My brain hurts from trying to remember whether I've read some of these; it's been so so long ago. I count 47, give or take, that I've read.
Any updated data on supernova's arrival?
I have no idea about the supernova schedule, but I think the list might be a bit different if we did one today, almost 10 years later?
Some great works has been published since.
As the lists’ creator, I have thought about this, especially with the fantasy list. However, the GD doesn’t have the activity/members it had in it’s heyday and probably can’t get the votes to make it worthwhile. It was a huge undertaking.
Did we ever finish the fantasy list? Or did it just not get linked in the group header?
>77 Morphidae: Lists and fun facts here:
>79 Morphidae: I was thinking something like, I don't now, perhaps using Google Forms or something? I haven't explored it, but perhaps as a more collaborative effort, given the huge work you had to do all on her own, back in the days?
Then, again - as you say the activity is not as high nowadays, so maybe too much hard work and relatively few voters.
>80 gilroy: Because it was such a huge undertaking (1001 books, six surveys) there wasn’t really one dedicated thread.
Search for “1001 Fantasy” in Talk for additional threads.
>81 Busifer: There were upwards of 40+ votes for books. We just don’t have the numbers anymore.
>82 Morphidae: Oh, no worries. I'm thinking of taking the three lists and posting them onto the List Challenges website (with links back to here, of course) just for fun.
There are four: fantasy, science fiction, nonfiction, and mystery.
If you like, on my profile page, there is a link to the library/thread for each list.
The libraries can be sorted by number of votes (via tags.)
>1 Morphidae: It seems I may belong in this group. I have read 105 of these, although there are 4 others I'd like to re-read, not remembering them well. It may be that I have cheated by having read science fiction for over 55 years.
>61 Busifer: and some other folks. I loved the Baroque Cycle, too. And Crytonomicon. I have not read two of his early ones, but I've just bought them. I have some great readers in my family, but I couldn't see those first two appealing to any reader buy my eldest son. He really liked them, too, but not as much as I did.
I'll have to go look at the fantasy list now.
>85 sallypursell: I am glad you have found us! There are several here who have if not 55 years of reading, at least a number close to it, experience. :)
Said I was going to do this several months ago and I finally got around to it.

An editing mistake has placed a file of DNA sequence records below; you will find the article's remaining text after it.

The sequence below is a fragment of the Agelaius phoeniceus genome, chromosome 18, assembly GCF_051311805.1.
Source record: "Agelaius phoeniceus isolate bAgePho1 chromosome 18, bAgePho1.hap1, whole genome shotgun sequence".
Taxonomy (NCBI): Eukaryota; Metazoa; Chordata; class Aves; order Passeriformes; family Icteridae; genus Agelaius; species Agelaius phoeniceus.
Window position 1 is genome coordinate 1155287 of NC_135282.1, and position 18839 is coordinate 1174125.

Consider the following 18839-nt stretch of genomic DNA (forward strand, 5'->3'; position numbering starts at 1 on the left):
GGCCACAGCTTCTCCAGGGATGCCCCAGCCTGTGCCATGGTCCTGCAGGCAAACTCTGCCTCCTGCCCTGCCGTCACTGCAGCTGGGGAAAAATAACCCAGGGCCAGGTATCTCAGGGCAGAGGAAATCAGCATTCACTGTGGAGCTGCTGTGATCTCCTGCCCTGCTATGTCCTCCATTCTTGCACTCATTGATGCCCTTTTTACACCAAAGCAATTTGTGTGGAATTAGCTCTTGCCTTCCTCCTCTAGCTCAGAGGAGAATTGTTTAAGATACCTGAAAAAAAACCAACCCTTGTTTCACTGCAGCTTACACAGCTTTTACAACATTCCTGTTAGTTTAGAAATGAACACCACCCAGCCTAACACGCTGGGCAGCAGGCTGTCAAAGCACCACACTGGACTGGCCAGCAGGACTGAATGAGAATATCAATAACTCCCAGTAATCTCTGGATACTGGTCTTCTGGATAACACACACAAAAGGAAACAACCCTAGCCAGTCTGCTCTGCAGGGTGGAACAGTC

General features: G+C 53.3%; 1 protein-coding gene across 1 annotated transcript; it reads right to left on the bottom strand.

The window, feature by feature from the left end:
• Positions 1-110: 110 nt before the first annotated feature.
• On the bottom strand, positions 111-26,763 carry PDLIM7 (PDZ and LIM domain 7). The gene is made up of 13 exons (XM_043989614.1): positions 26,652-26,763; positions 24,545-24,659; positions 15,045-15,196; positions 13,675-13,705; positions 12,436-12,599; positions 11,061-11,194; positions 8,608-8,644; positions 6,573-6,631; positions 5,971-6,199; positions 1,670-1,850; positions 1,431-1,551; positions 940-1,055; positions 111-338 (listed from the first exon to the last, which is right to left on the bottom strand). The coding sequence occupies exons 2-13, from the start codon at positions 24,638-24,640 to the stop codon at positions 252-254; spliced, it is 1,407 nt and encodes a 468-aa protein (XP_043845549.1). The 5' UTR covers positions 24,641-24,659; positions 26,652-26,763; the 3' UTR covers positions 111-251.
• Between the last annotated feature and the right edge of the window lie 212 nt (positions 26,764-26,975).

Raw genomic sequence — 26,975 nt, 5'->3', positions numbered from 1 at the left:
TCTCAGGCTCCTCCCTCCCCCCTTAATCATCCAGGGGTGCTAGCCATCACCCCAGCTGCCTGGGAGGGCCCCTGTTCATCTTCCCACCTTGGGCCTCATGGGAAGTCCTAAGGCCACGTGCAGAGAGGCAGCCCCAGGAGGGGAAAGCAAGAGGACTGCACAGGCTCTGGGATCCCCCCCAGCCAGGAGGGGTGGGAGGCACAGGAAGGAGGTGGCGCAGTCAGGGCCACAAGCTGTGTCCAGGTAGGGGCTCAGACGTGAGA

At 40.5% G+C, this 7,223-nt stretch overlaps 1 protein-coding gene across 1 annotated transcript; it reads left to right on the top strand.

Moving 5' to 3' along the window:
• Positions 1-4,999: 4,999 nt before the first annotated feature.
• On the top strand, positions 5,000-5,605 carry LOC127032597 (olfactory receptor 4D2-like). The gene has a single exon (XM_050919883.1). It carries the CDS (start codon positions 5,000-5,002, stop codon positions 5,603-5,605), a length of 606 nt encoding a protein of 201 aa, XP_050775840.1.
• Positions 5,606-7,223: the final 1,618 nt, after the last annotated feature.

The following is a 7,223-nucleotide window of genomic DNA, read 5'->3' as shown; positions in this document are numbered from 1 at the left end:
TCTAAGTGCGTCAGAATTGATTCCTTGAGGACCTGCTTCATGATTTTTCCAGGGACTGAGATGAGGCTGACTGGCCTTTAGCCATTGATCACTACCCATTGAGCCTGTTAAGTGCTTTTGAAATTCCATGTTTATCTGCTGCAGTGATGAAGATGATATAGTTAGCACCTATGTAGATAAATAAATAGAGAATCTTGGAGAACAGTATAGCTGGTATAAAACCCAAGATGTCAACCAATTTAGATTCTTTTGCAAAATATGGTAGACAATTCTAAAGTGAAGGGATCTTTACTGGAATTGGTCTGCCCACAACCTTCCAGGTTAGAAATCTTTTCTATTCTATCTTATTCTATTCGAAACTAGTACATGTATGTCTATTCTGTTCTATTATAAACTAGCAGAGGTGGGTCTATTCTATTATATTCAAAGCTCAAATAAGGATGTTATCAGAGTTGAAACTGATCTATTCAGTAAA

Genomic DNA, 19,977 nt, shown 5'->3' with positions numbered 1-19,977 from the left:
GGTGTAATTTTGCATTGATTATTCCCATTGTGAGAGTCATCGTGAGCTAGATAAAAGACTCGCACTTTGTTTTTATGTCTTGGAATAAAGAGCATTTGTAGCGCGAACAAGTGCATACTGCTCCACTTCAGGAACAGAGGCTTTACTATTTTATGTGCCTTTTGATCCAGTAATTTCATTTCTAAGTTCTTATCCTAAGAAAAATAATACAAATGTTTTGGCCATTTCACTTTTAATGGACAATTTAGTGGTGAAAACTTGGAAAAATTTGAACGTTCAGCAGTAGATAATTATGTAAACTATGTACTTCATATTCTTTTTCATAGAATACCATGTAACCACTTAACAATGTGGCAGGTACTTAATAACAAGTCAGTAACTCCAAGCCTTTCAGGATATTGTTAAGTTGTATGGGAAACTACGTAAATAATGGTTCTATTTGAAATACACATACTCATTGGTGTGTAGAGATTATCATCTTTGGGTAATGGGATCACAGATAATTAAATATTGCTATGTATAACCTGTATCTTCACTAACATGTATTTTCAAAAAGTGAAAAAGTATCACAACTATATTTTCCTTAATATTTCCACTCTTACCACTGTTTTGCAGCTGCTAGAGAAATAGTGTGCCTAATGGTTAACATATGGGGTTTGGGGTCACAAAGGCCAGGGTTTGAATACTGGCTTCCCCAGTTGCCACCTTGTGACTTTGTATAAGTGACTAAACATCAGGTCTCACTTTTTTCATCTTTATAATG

I've added this list to the List Challenges website. Here's the URL to play:
>91 sallypursell: "as I figure out what you are all about"
Well, good luck with that! We range from Piffle parties and running from Roombas, to interesting and deep discussions of books we are reading and travelogues of the trips various members take. Also, most anything in between you can think of except politics and religion. We like to keep things pleasant and comfortable here, lots of encouragement and kindness.
Mostly we all like to read and talk about what we are reading. We read things from many different genres.
>95 Busifer: I have no idea what piffle is, although I am a native speaker. I despair of ever learning another language as well as others have learned English. Living nearly 1000 miles from every border, even with Canada, there is less incentive to learn. I have studied, a little or a lot, several languages. I can speak intelligibly in Spanish, but my understanding of spoken Spanish lags far behind. I just get so little experience listening. I can't bear most TV, even from the US, so watching Spanish TV is out. I can read only with a dictionary, although kids' books are easier. That slows down the process enough to take much of the interest out of it. I guess I don't want it enough.
>96 sallypursell: A Piffle Party is when we make fun and nonsense, often but not always in support of someone who want to start a new thread based on the present one: when a thread has reached 150 posts the option to ”continue this topic in a new thread” link appears. We then bring out the cheese and the PGGB’s - pan-galactic gargle-blasters - https://hitchhikers.fandom.com/wiki/Pan_Galactic_Gargle_Blaster - and start writing nonsense posts.
PGGB’s is an old tradition. We bring them to every party.
I get why not everyone learns a foregin language. I have studied Spanish, Italian, and German, besides English, and I can only converse in English, plus my native Swedish (though I understand Norwegian, and Danish if I’m lucky.)
Each of the other languages I started with the intention to actually be able to speak it, but somehow I always lost momentum, and now all I have is fragments.
I find that to truly speak another language you need to enter the mindset of the culture as well. And with English one has to switch between a lot of slightly different cultures (nevermind pants and trousers, and the evasive biscuits, lol). And that’s quite enough for me, at the moment.
>97 Busifer: LOL about the biscuits. :)
>91 sallypursell: Welcome to the group! I’ve found it to be a very friendly and welcoming place where one can have interesting conversations, whether silly or serious, with a minimum of the drama that one often finds on the internet.